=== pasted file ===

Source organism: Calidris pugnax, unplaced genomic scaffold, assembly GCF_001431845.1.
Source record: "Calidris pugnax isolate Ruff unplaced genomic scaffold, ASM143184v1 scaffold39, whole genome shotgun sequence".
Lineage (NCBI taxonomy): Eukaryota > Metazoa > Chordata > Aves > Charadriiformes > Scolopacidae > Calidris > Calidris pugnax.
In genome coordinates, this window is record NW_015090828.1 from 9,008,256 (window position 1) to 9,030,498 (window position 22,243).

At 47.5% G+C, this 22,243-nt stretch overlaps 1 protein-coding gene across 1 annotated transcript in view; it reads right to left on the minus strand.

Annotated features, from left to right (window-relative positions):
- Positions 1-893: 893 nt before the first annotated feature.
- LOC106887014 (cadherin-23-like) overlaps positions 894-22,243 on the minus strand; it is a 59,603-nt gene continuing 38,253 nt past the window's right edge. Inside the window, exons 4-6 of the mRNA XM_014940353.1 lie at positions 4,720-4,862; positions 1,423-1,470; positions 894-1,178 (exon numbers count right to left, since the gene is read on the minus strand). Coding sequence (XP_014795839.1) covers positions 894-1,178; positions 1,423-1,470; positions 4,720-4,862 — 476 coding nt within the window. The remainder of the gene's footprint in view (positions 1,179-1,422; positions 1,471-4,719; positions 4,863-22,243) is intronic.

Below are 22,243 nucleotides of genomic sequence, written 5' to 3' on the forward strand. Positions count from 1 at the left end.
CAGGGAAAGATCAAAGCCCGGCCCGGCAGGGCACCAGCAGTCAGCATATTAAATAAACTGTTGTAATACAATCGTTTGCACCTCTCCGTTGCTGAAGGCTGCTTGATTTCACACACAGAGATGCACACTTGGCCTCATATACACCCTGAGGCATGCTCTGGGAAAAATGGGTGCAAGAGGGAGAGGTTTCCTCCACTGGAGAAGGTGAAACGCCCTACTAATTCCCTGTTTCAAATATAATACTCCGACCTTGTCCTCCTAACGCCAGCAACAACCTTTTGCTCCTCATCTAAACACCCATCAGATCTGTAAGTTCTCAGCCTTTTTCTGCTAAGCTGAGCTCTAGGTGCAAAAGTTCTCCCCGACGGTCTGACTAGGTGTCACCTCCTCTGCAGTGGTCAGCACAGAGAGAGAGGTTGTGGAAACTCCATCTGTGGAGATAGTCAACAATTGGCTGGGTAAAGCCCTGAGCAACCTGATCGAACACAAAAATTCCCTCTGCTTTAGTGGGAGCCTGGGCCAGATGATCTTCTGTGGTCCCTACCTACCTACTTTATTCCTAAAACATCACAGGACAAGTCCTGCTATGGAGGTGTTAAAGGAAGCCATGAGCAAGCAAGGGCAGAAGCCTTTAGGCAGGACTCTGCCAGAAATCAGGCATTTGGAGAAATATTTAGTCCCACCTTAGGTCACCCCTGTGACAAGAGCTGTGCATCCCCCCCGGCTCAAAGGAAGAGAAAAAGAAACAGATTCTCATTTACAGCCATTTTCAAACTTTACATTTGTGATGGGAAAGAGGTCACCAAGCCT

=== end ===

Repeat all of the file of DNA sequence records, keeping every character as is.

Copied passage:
Source organism: Calidris pugnax, unplaced genomic scaffold, assembly GCF_001431845.1.
Source record: "Calidris pugnax isolate Ruff unplaced genomic scaffold, ASM143184v1 scaffold39, whole genome shotgun sequence".
Lineage (NCBI taxonomy): Eukaryota > Metazoa > Chordata > Aves > Charadriiformes > Scolopacidae > Calidris > Calidris pugnax.
In genome coordinates, this window is record NW_015090828.1 from 9,008,256 (window position 1) to 9,030,498 (window position 22,243).

At 47.5% G+C, this 22,243-nt stretch overlaps 1 protein-coding gene across 1 annotated transcript in view; it reads right to left on the minus strand.

Annotated features, from left to right (window-relative positions):
- Positions 1-893: 893 nt before the first annotated feature.
- LOC106887014 (cadherin-23-like) overlaps positions 894-22,243 on the minus strand; it is a 59,603-nt gene continuing 38,253 nt past the window's right edge. Inside the window, exons 4-6 of the mRNA XM_014940353.1 lie at positions 4,720-4,862; positions 1,423-1,470; positions 894-1,178 (exon numbers count right to left, since the gene is read on the minus strand). Coding sequence (XP_014795839.1) covers positions 894-1,178; positions 1,423-1,470; positions 4,720-4,862 — 476 coding nt within the window. The remainder of the gene's footprint in view (positions 1,179-1,422; positions 1,471-4,719; positions 4,863-22,243) is intronic.

Below are 22,243 nucleotides of genomic sequence, written 5' to 3' on the forward strand. Positions count from 1 at the left end.
CAGGGAAAGATCAAAGCCCGGCCCGGCAGGGCACCAGCAGTCAGCATATTAAATAAACTGTTGTAATACAATCGTTTGCACCTCTCCGTTGCTGAAGGCTGCTTGATTTCACACACAGAGATGCACACTTGGCCTCATATACACCCTGAGGCATGCTCTGGGAAAAATGGGTGCAAGAGGGAGAGGTTTCCTCCACTGGAGAAGGTGAAACGCCCTACTAATTCCCTGTTTCAAATATAATACTCCGACCTTGTCCTCCTAACGCCAGCAACAACCTTTTGCTCCTCATCTAAACACCCATCAGATCTGTAAGTTCTCAGCCTTTTTCTGCTAAGCTGAGCTCTAGGTGCAAAAGTTCTCCCCGACGGTCTGACTAGGTGTCACCTCCTCTGCAGTGGTCAGCACAGAGAGAGAGGTTGTGGAAACTCCATCTGTGGAGATAGTCAACAATTGGCTGGGTAAAGCCCTGAGCAACCTGATCGAACACAAAAATTCCCTCTGCTTTAGTGGGAGCCTGGGCCAGATGATCTTCTGTGGTCCCTACCTACCTACTTTATTCCTAAAACATCACAGGACAAGTCCTGCTATGGAGGTGTTAAAGGAAGCCATGAGCAAGCAAGGGCAGAAGCCTTTAGGCAGGACTCTGCCAGAAATCAGGCATTTGGAGAAATATTTAGTCCCACCTTAGGTCACCCCTGTGACAAGAGCTGTGCATCCCCCCCGGCTCAAAGGAAGAGAAAAAGAAACAGATTCTCATTTACAGCCATTTTCAAACTTTACATTTGTGATGGGAAAGAGGTCACCAAGCCT